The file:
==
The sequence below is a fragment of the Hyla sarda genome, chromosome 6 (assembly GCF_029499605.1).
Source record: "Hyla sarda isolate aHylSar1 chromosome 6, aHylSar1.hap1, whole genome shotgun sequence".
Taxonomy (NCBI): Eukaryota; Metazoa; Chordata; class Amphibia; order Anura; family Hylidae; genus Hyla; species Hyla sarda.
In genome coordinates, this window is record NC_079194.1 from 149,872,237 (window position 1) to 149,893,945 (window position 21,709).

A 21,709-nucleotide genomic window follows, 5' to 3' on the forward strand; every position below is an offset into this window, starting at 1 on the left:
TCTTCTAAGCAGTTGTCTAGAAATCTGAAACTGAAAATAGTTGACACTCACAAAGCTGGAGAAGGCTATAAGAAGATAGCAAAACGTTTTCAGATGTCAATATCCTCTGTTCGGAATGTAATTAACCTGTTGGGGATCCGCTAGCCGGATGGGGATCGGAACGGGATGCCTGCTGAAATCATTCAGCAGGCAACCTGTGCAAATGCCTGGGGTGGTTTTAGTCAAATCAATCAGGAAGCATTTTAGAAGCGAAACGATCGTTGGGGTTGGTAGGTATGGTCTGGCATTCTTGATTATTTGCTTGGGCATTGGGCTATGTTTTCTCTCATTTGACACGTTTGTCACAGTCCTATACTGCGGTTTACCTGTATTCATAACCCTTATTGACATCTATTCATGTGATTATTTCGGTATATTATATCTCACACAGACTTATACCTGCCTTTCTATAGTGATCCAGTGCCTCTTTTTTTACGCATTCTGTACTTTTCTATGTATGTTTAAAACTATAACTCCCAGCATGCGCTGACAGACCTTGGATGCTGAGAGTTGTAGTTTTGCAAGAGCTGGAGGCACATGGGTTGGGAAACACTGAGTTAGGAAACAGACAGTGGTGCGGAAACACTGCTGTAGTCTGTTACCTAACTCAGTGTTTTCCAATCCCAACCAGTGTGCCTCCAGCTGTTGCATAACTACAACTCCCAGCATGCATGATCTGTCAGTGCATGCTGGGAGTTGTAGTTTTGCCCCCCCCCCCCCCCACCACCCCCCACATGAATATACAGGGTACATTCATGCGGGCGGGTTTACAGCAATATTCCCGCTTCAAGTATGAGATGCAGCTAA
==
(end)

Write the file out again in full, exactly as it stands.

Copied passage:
The sequence below is a fragment of the Hyla sarda genome, chromosome 6 (assembly GCF_029499605.1).
Source record: "Hyla sarda isolate aHylSar1 chromosome 6, aHylSar1.hap1, whole genome shotgun sequence".
Taxonomy (NCBI): Eukaryota; Metazoa; Chordata; class Amphibia; order Anura; family Hylidae; genus Hyla; species Hyla sarda.
In genome coordinates, this window is record NC_079194.1 from 149,872,237 (window position 1) to 149,893,945 (window position 21,709).

A 21,709-nucleotide genomic window follows, 5' to 3' on the forward strand; every position below is an offset into this window, starting at 1 on the left:
TCTTCTAAGCAGTTGTCTAGAAATCTGAAACTGAAAATAGTTGACACTCACAAAGCTGGAGAAGGCTATAAGAAGATAGCAAAACGTTTTCAGATGTCAATATCCTCTGTTCGGAATGTAATTAACCTGTTGGGGATCCGCTAGCCGGATGGGGATCGGAACGGGATGCCTGCTGAAATCATTCAGCAGGCAACCTGTGCAAATGCCTGGGGTGGTTTTAGTCAAATCAATCAGGAAGCATTTTAGAAGCGAAACGATCGTTGGGGTTGGTAGGTATGGTCTGGCATTCTTGATTATTTGCTTGGGCATTGGGCTATGTTTTCTCTCATTTGACACGTTTGTCACAGTCCTATACTGCGGTTTACCTGTATTCATAACCCTTATTGACATCTATTCATGTGATTATTTCGGTATATTATATCTCACACAGACTTATACCTGCCTTTCTATAGTGATCCAGTGCCTCTTTTTTTACGCATTCTGTACTTTTCTATGTATGTTTAAAACTATAACTCCCAGCATGCGCTGACAGACCTTGGATGCTGAGAGTTGTAGTTTTGCAAGAGCTGGAGGCACATGGGTTGGGAAACACTGAGTTAGGAAACAGACAGTGGTGCGGAAACACTGCTGTAGTCTGTTACCTAACTCAGTGTTTTCCAATCCCAACCAGTGTGCCTCCAGCTGTTGCATAACTACAACTCCCAGCATGCATGATCTGTCAGTGCATGCTGGGAGTTGTAGTTTTGCCCCCCCCCCCCCCCACCACCCCCCACATGAATATACAGGGTACATTCATGCGGGCGGGTTTACAGCAATATTCCCGCTTCAAGTATGAGATGCAGCTAA